Bitcoin 106 (101 part 6): anonymity

Wednesday 06 July 2016

People often say that bitcoin is anonymous, but it’s not quite that straightforward.

Bitcoin has received lots of attention for enabling ‘anonymous’ transfers of money, which make it a popular choice for buying drugs online and other types of criminal activity. However, it is not entirely accurate to say that bitcoin is anonymous. More accurately it is pseudonymous, and transactions can be traced back to their source due to the way the blockchain records every transaction.


Bitcoin can be used anonymously - but it's often possible to find out something of who's behind an address


Each bitcoin address is a unique string of characters derived from its private key, which gives you access to it. In itself, there’s nothing to link the address to its user - it’s not like a bank, where you have to provide information to get an account. When you send bitcoin to someone else, there’s a link between the two addresses on the blockchain, but once again, nothing that inherently identifies either of you. So it’s fair to say that although it’s possible to see whether the money is moving, and what any given address is doing, you can’t necessarily tell who is doing it from the blockchain itself. The address is a pseudonym, like a pen name. Used carefully, bitcoin is, effectively, anonymous.

Outside information

In practice, though, bitcoin often isn’t as anonymous as people like to think. This is because information from outside the blockchain can be used to identify the owner of an address. Once you identify the owner of an address, you can link that person to other accounts they send funds to.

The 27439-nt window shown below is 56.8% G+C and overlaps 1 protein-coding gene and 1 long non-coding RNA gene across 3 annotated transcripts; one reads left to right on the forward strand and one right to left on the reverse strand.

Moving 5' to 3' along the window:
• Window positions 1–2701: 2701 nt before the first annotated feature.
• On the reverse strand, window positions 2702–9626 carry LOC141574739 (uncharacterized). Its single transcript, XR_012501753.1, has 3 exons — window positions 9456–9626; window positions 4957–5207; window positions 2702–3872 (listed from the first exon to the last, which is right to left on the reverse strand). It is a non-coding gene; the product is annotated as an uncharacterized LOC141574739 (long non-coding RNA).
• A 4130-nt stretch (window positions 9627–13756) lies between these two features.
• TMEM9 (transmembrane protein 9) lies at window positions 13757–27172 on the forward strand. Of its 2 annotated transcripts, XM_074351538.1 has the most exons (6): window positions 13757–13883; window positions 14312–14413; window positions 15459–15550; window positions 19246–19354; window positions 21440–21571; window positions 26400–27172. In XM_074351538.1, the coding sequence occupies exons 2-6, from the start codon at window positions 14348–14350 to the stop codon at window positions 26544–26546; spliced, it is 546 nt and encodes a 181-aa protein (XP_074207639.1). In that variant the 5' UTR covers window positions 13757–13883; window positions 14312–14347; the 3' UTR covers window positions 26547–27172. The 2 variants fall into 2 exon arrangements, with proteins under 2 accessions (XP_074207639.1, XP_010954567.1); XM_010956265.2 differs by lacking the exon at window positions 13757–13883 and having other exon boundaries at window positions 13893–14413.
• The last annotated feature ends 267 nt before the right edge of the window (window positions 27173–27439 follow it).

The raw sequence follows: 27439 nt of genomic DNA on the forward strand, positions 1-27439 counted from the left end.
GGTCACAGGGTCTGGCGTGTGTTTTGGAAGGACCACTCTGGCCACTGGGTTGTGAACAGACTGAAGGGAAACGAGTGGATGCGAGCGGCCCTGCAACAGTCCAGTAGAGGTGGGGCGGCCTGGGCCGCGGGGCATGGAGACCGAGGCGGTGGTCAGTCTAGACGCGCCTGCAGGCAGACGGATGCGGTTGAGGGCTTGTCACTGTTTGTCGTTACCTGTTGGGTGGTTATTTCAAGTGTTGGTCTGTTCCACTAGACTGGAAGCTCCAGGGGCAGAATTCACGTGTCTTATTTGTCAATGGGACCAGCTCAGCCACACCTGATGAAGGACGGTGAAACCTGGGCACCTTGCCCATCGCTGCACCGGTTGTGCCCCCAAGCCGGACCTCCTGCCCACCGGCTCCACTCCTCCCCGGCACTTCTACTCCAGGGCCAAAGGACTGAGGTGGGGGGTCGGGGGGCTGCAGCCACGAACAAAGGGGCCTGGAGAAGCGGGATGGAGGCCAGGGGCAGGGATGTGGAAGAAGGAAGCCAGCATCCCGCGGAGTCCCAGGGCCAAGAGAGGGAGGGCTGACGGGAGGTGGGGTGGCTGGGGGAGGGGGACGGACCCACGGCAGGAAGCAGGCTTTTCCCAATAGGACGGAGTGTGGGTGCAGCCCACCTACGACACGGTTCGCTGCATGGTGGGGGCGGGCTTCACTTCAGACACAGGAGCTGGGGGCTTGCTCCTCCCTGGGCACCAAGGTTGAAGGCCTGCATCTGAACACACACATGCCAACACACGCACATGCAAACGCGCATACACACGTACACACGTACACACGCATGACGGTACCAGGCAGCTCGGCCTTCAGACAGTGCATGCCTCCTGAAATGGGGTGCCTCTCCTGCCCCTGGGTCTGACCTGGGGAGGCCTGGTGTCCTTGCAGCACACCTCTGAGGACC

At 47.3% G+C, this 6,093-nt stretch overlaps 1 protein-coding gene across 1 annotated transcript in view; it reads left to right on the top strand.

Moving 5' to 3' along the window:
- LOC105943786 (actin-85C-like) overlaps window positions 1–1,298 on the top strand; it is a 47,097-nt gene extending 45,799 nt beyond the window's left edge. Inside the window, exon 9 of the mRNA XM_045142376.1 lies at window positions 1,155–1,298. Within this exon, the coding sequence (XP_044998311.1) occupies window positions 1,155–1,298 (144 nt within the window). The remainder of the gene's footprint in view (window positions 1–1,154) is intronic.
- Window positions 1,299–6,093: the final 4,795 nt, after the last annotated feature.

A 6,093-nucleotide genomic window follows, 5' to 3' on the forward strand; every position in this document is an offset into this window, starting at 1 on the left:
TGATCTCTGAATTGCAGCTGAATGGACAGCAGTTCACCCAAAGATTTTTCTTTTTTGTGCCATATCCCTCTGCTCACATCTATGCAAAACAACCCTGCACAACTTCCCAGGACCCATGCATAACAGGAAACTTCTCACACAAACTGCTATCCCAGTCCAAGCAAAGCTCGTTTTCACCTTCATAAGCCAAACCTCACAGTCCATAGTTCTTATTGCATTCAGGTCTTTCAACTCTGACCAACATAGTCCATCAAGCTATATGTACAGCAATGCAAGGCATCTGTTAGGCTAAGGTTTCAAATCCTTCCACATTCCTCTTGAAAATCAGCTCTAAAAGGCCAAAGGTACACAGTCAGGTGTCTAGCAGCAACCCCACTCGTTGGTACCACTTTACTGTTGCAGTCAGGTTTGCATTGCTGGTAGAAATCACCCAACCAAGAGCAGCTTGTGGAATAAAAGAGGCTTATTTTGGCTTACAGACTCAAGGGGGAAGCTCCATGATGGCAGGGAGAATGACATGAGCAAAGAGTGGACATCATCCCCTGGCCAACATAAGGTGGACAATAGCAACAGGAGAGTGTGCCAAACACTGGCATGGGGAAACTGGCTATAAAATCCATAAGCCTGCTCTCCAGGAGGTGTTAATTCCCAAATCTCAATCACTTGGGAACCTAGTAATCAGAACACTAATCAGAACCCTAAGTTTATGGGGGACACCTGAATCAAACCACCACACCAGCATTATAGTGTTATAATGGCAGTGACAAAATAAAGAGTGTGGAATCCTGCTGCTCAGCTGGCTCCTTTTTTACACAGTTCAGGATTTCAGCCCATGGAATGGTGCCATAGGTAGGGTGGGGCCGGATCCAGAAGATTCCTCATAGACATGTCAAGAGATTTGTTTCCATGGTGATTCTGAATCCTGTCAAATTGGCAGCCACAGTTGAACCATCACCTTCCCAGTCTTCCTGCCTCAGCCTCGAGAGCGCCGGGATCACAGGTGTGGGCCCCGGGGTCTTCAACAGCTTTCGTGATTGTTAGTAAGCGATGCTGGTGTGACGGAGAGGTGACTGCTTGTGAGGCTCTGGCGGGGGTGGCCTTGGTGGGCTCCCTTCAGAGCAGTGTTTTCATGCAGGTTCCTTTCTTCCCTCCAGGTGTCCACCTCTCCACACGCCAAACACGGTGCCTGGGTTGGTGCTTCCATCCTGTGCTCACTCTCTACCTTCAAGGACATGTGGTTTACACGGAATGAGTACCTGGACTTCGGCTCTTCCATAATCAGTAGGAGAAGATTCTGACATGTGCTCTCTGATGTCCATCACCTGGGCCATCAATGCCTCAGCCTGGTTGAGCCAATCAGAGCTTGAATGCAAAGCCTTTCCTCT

There are many different ways in which an address might be de-anonymised. People sometimes post them publicly on internet forums, along with other information that points to them (intentionally or otherwise). They use exchanges, which typically require some kind of registration requirements like an email address or even passport details - which the authorities may demand from them. It may even be possible to link transactions that are visible on the blockchain to specific events. For example, suppose someone says that they will send $1,000 in bitcoin; if you know the exchange rate at the estimated time of sending, you can find all the transactions that match that amount and correlate the addresses.

The bottom line is that bitcoin can be used anonymously; however, some information may well be available to anyone with the time and resources to dig around for it.

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